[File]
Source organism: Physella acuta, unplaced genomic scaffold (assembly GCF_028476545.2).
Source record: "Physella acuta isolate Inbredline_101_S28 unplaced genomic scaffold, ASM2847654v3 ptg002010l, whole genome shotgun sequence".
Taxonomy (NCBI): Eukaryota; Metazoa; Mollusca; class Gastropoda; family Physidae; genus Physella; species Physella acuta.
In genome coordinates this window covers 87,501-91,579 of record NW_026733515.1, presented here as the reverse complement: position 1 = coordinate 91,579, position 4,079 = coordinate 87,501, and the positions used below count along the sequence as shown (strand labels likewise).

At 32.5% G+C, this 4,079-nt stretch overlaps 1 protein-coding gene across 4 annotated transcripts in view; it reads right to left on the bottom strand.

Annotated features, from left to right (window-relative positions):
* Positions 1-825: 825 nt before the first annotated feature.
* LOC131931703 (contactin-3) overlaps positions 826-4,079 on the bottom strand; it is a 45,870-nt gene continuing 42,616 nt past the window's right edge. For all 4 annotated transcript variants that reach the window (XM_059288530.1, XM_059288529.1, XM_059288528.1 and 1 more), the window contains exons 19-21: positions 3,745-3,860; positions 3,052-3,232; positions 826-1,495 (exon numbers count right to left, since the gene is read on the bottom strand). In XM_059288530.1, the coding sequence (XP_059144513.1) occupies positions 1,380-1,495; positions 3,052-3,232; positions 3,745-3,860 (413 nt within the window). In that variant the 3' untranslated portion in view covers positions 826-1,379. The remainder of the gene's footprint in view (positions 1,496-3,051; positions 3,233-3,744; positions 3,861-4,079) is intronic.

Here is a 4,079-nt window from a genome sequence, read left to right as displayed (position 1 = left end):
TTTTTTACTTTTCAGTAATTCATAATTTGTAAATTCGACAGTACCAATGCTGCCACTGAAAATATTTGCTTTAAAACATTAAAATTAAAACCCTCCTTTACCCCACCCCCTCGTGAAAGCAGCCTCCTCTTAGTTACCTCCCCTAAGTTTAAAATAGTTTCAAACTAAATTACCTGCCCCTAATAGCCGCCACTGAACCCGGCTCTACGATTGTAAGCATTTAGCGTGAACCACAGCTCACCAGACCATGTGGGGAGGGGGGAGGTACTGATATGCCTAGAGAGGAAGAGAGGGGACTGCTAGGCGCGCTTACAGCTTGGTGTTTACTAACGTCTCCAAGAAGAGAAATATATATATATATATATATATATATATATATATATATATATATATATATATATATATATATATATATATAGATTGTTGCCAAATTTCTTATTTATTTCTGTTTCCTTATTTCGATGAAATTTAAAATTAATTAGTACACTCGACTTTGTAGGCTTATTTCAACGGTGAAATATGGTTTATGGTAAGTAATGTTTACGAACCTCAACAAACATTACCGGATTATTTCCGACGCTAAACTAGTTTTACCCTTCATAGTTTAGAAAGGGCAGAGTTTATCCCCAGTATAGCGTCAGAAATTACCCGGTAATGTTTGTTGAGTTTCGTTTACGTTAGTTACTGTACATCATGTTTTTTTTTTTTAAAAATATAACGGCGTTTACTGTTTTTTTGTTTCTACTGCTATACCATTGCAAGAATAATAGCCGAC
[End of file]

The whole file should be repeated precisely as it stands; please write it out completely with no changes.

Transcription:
Source organism: Physella acuta, unplaced genomic scaffold (assembly GCF_028476545.2).
Source record: "Physella acuta isolate Inbredline_101_S28 unplaced genomic scaffold, ASM2847654v3 ptg002010l, whole genome shotgun sequence".
Taxonomy (NCBI): Eukaryota; Metazoa; Mollusca; class Gastropoda; family Physidae; genus Physella; species Physella acuta.
In genome coordinates this window covers 87,501-91,579 of record NW_026733515.1, presented here as the reverse complement: position 1 = coordinate 91,579, position 4,079 = coordinate 87,501, and the positions used below count along the sequence as shown (strand labels likewise).

At 32.5% G+C, this 4,079-nt stretch overlaps 1 protein-coding gene across 4 annotated transcripts in view; it reads right to left on the bottom strand.

Annotated features, from left to right (window-relative positions):
* Positions 1-825: 825 nt before the first annotated feature.
* LOC131931703 (contactin-3) overlaps positions 826-4,079 on the bottom strand; it is a 45,870-nt gene continuing 42,616 nt past the window's right edge. For all 4 annotated transcript variants that reach the window (XM_059288530.1, XM_059288529.1, XM_059288528.1 and 1 more), the window contains exons 19-21: positions 3,745-3,860; positions 3,052-3,232; positions 826-1,495 (exon numbers count right to left, since the gene is read on the bottom strand). In XM_059288530.1, the coding sequence (XP_059144513.1) occupies positions 1,380-1,495; positions 3,052-3,232; positions 3,745-3,860 (413 nt within the window). In that variant the 3' untranslated portion in view covers positions 826-1,379. The remainder of the gene's footprint in view (positions 1,496-3,051; positions 3,233-3,744; positions 3,861-4,079) is intronic.

Here is a 4,079-nt window from a genome sequence, read left to right as displayed (position 1 = left end):
TTTTTTACTTTTCAGTAATTCATAATTTGTAAATTCGACAGTACCAATGCTGCCACTGAAAATATTTGCTTTAAAACATTAAAATTAAAACCCTCCTTTACCCCACCCCCTCGTGAAAGCAGCCTCCTCTTAGTTACCTCCCCTAAGTTTAAAATAGTTTCAAACTAAATTACCTGCCCCTAATAGCCGCCACTGAACCCGGCTCTACGATTGTAAGCATTTAGCGTGAACCACAGCTCACCAGACCATGTGGGGAGGGGGGAGGTACTGATATGCCTAGAGAGGAAGAGAGGGGACTGCTAGGCGCGCTTACAGCTTGGTGTTTACTAACGTCTCCAAGAAGAGAAATATATATATATATATATATATATATATATATATATATATATATATATATATATATATATATATATATATAGATTGTTGCCAAATTTCTTATTTATTTCTGTTTCCTTATTTCGATGAAATTTAAAATTAATTAGTACACTCGACTTTGTAGGCTTATTTCAACGGTGAAATATGGTTTATGGTAAGTAATGTTTACGAACCTCAACAAACATTACCGGATTATTTCCGACGCTAAACTAGTTTTACCCTTCATAGTTTAGAAAGGGCAGAGTTTATCCCCAGTATAGCGTCAGAAATTACCCGGTAATGTTTGTTGAGTTTCGTTTACGTTAGTTACTGTACATCATGTTTTTTTTTTTTAAAAATATAACGGCGTTTACTGTTTTTTTGTTTCTACTGCTATACCATTGCAAGAATAATAGCCGAC